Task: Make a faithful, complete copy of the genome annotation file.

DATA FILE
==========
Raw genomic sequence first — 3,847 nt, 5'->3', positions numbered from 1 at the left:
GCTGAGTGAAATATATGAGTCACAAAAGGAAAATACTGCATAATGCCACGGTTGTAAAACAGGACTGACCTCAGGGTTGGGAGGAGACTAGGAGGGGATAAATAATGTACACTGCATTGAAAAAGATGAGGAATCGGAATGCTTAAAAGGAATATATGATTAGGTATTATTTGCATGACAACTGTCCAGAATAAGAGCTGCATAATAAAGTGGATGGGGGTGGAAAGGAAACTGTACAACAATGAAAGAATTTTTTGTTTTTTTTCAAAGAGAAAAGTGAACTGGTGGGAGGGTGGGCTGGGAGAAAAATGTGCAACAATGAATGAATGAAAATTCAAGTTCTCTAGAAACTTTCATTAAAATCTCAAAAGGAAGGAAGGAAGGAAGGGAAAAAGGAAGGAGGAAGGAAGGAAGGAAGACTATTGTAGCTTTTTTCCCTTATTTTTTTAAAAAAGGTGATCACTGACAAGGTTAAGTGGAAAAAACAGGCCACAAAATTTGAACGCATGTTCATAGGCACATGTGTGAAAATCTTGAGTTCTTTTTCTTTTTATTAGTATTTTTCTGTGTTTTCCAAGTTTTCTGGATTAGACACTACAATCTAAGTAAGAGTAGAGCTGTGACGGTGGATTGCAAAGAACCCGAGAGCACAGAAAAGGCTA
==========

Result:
Raw genomic sequence first — 3,847 nt, 5'->3', positions numbered from 1 at the left:
GCTGAGTGAAATATATGAGTCACAAAAGGAAAATACTGCATAATGCCACGGTTGTAAAACAGGACTGACCTCAGGGTTGGGAGGAGACTAGGAGGGGATAAATAATGTACACTGCATTGAAAAAGATGAGGAATCGGAATGCTTAAAAGGAATATATGATTAGGTATTATTTGCATGACAACTGTCCAGAATAAGAGCTGCATAATAAAGTGGATGGGGGTGGAAAGGAAACTGTACAACAATGAAAGAATTTTTTGTTTTTTTTCAAAGAGAAAAGTGAACTGGTGGGAGGGTGGGCTGGGAGAAAAATGTGCAACAATGAATGAATGAAAATTCAAGTTCTCTAGAAACTTTCATTAAAATCTCAAAAGGAAGGAAGGAAGGAAGGGAAAAAGGAAGGAGGAAGGAAGGAAGGAAGACTATTGTAGCTTTTTTCCCTTATTTTTTTAAAAAAGGTGATCACTGACAAGGTTAAGTGGAAAAAACAGGCCACAAAATTTGAACGCATGTTCATAGGCACATGTGTGAAAATCTTGAGTTCTTTTTCTTTTTATTAGTATTTTTCTGTGTTTTCCAAGTTTTCTGGATTAGACACTACAATCTAAGTAAGAGTAGAGCTGTGACGGTGGATTGCAAAGAACCCGAGAGCACAGAAAAGGCTA